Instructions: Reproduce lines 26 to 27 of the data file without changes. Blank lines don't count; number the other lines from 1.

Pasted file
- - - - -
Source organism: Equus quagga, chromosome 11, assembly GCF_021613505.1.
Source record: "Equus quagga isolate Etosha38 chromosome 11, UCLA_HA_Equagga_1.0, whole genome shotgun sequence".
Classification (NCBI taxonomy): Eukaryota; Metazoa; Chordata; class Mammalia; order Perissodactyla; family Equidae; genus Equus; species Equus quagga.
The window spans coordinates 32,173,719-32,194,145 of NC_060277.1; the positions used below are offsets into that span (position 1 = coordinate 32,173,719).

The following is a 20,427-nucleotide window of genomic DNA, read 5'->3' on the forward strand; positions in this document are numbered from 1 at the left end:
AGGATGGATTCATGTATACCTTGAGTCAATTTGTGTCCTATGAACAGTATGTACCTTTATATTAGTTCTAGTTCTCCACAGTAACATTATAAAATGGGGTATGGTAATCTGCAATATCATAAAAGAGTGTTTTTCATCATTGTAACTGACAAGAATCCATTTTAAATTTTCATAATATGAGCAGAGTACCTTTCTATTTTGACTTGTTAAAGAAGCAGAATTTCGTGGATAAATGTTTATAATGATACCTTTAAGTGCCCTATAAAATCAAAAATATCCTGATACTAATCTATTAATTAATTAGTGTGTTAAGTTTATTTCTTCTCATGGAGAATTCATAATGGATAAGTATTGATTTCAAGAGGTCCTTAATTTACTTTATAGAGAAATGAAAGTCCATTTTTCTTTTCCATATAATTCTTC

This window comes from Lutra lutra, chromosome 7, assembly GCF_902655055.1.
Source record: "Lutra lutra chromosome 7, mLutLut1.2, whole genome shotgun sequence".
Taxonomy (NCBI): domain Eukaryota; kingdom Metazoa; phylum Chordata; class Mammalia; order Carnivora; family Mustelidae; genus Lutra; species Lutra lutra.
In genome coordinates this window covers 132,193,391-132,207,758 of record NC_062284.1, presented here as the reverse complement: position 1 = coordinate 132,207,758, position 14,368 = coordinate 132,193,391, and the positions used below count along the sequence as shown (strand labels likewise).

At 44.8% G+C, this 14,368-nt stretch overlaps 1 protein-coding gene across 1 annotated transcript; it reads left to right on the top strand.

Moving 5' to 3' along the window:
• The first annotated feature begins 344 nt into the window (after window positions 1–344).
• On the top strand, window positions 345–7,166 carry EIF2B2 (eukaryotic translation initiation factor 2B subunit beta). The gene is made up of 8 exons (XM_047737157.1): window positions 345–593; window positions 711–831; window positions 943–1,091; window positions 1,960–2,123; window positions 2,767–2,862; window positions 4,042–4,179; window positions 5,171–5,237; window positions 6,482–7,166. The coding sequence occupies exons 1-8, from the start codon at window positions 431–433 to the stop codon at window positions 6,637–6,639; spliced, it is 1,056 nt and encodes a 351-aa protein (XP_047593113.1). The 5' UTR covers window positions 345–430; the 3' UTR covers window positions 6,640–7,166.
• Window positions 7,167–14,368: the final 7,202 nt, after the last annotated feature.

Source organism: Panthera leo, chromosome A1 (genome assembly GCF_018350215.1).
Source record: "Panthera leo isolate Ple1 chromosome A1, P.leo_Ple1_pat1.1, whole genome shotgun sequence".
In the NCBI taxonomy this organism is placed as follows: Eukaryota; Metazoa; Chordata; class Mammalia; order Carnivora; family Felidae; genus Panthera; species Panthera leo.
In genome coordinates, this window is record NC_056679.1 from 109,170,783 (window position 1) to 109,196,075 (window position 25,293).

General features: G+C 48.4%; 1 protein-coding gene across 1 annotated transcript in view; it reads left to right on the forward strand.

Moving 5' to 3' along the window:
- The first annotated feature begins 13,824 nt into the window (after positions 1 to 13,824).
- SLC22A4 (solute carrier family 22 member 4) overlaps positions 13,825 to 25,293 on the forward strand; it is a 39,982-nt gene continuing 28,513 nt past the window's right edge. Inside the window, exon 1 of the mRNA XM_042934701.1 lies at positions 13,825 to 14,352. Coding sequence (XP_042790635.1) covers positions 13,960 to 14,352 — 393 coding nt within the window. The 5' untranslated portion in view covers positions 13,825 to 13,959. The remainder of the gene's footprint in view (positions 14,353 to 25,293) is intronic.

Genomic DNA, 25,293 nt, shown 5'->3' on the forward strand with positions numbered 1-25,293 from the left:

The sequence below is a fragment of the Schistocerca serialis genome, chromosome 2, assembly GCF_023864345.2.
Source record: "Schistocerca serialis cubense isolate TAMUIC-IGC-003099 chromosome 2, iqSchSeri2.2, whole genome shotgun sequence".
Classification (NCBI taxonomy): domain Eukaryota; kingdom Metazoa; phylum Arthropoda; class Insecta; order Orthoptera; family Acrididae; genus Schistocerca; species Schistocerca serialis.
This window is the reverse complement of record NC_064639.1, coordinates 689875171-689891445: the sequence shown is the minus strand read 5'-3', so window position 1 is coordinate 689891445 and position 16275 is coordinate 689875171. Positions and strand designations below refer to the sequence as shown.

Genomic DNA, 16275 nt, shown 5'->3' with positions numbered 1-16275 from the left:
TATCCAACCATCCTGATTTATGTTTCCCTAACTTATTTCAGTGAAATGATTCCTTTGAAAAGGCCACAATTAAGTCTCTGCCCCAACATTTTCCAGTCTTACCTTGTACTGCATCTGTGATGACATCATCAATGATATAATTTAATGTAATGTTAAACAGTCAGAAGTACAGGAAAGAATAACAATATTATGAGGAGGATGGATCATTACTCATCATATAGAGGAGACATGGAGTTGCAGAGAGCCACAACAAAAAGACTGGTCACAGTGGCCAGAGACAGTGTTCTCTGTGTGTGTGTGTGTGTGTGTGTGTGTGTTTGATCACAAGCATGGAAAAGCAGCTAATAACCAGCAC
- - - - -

Source record: "Schistocerca serialis cubense isolate TAMUIC-IGC-003099 chromosome 2, iqSchSeri2.2, whole genome shotgun sequence".
Classification (NCBI taxonomy): domain Eukaryota; kingdom Metazoa; phylum Arthropoda; class Insecta; order Orthoptera; family Acrididae; genus Schistocerca; species Schistocerca serialis.